Look what happened to poor Dodong Nemenzo. He might have been a good academician but a lot of the fiscal problems of UP today can be traced to his lack of management and political abilities. He tangled with then Sen. John Osmeña who just happened to be Chairman of the Senate Finance Committee. Sonny Osmeña shouldn’t have punished UP for the sins of Dodong, but he did. Without sufficient funding, academics can’t survive. Without financial freedom, academic freedom is dead. And they are not going to get the money UP needs from a heavily indebted National Treasury, as demanded by the campus commies.
Of course money is important. UP can’t even clean and maintain their toilets. When I was invited to address this year’s graduating UPIS class, I noticed that the UP Film Center’s toilets were dirty. The building itself looked badly maintained. Yet, it is a fairly new building. It wasn’t even there when I graduated. The UP Infirmary also looks like a sick dog. Last Christmas, my UP Prep class tried to help a fellow Prepian who was Vice Chancellor for Diliman acquire a second hand dump truck to haul UP’s garbage. No money for basics... that bad.
We are only talking physical plant here. In academics, I am told that some of the best faculty have given up and moved over to the private sector – to La Salle or Ateneo or the corporate world. Others maintain demanding consultancies as to have little time or inclination to teach or do research. And who could blame them? A good UP President should be able to upgrade faculty salaries, or failing that, due to government rules and fiscal problem, get fully funded chairs from the private sector. Now, even peace and order in the campus is spotty, due to inadequate funding.
If UP is to recover, it needs a UP President who can get the financial resources and manage the assets of the university (such as its real estate) in a way that would make UP financially independent. I don’t see any of the academicians aspiring for the position to be sufficiently savvy in management and finance to make a difference, outside of Ed Espiritu. I realize he is somewhat controversial but he seems the best qualified in the list.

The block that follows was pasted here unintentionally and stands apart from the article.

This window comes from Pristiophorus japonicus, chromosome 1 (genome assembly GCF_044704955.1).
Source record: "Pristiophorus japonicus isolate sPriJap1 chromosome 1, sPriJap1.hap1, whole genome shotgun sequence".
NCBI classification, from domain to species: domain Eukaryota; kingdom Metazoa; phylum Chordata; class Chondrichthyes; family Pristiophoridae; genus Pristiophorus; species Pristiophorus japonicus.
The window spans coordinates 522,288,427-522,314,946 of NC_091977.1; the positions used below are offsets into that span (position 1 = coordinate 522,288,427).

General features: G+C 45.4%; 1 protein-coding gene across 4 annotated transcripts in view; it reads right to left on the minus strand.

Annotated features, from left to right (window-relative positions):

I would have preferred seeing the names of Del Lazaro, Jerry Barican and entrepreneur Doy Vea (original owner of Smart Telecoms) in the list. They are outstanding alumni who had proven themselves in the competitive world of private business. But, why would they want to be UP President?
We can try appealing to the soft spot they have in their hearts for UP, Del and Jerry since high school at UP Prep and Doy since high school at UP High. They also have some time on their hands these days. Surely, Del can do better than overspend time at the golf course. He should have suspended his sanity when asked if he was willing to be nominated for the job.
There are other outstanding alumni out there like Alran Bengzon, Loida Nicolas Lewis and even Orly Mercado who has proven his administrative abilities in his short stint at DND. Or Chris Monsod, who has proven himself able to run complex organizations in both private and public sectors, should have been in the list rather than his wife Winnie. Even Vince Perez, who is making a mess of himself at the Department of Energy, could be a good UP President purely because he knows how to raise funds and has the connections for it here and abroad.
We need someone like Ed Angara, who did wonders as UP President. The closest to him in the list is Ed Espiritu. Hopefully, the UP Board of Regents knows what is good for UP. Like the country, they will elect someone they deserve.
Got this text joke.
Congressmen told President Arroyo they would reduce their pork if she also reduced her’s.
So she ordered Mike Arroyo to go on a diet.
Boo Chanco’s e-mail address is firstname.lastname@example.org
Reported by: Sol Jose Vanzi